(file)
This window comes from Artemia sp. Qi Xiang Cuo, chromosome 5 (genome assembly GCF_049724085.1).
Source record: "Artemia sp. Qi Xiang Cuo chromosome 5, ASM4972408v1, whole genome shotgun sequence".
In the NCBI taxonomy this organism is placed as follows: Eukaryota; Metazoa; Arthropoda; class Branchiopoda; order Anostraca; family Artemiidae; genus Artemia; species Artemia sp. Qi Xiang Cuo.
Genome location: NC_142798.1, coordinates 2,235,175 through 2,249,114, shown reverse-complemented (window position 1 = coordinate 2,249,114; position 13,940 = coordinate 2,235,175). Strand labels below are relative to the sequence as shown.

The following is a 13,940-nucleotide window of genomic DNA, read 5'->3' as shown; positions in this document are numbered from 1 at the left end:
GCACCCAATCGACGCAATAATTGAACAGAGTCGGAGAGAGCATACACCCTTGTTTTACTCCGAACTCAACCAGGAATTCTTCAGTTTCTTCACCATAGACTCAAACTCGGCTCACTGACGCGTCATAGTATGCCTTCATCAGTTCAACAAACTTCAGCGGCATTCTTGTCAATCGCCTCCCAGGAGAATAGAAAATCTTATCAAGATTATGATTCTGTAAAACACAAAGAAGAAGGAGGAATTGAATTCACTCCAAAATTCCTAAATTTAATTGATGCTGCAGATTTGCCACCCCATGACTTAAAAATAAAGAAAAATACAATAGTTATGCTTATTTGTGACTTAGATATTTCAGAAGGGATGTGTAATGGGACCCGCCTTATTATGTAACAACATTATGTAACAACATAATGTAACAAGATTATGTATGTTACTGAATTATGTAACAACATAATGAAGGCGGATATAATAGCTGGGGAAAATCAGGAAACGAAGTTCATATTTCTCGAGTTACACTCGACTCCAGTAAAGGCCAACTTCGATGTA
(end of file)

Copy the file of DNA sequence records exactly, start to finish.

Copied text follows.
This window comes from Artemia sp. Qi Xiang Cuo, chromosome 5 (genome assembly GCF_049724085.1).
Source record: "Artemia sp. Qi Xiang Cuo chromosome 5, ASM4972408v1, whole genome shotgun sequence".
In the NCBI taxonomy this organism is placed as follows: Eukaryota; Metazoa; Arthropoda; class Branchiopoda; order Anostraca; family Artemiidae; genus Artemia; species Artemia sp. Qi Xiang Cuo.
Genome location: NC_142798.1, coordinates 2,235,175 through 2,249,114, shown reverse-complemented (window position 1 = coordinate 2,249,114; position 13,940 = coordinate 2,235,175). Strand labels below are relative to the sequence as shown.

The following is a 13,940-nucleotide window of genomic DNA, read 5'->3' as shown; positions in this document are numbered from 1 at the left end:
GCACCCAATCGACGCAATAATTGAACAGAGTCGGAGAGAGCATACACCCTTGTTTTACTCCGAACTCAACCAGGAATTCTTCAGTTTCTTCACCATAGACTCAAACTCGGCTCACTGACGCGTCATAGTATGCCTTCATCAGTTCAACAAACTTCAGCGGCATTCTTGTCAATCGCCTCCCAGGAGAATAGAAAATCTTATCAAGATTATGATTCTGTAAAACACAAAGAAGAAGGAGGAATTGAATTCACTCCAAAATTCCTAAATTTAATTGATGCTGCAGATTTGCCACCCCATGACTTAAAAATAAAGAAAAATACAATAGTTATGCTTATTTGTGACTTAGATATTTCAGAAGGGATGTGTAATGGGACCCGCCTTATTATGTAACAACATTATGTAACAACATAATGTAACAAGATTATGTATGTTACTGAATTATGTAACAACATAATGAAGGCGGATATAATAGCTGGGGAAAATCAGGAAACGAAGTTCATATTTCTCGAGTTACACTCGACTCCAGTAAAGGCCAACTTCGATGTA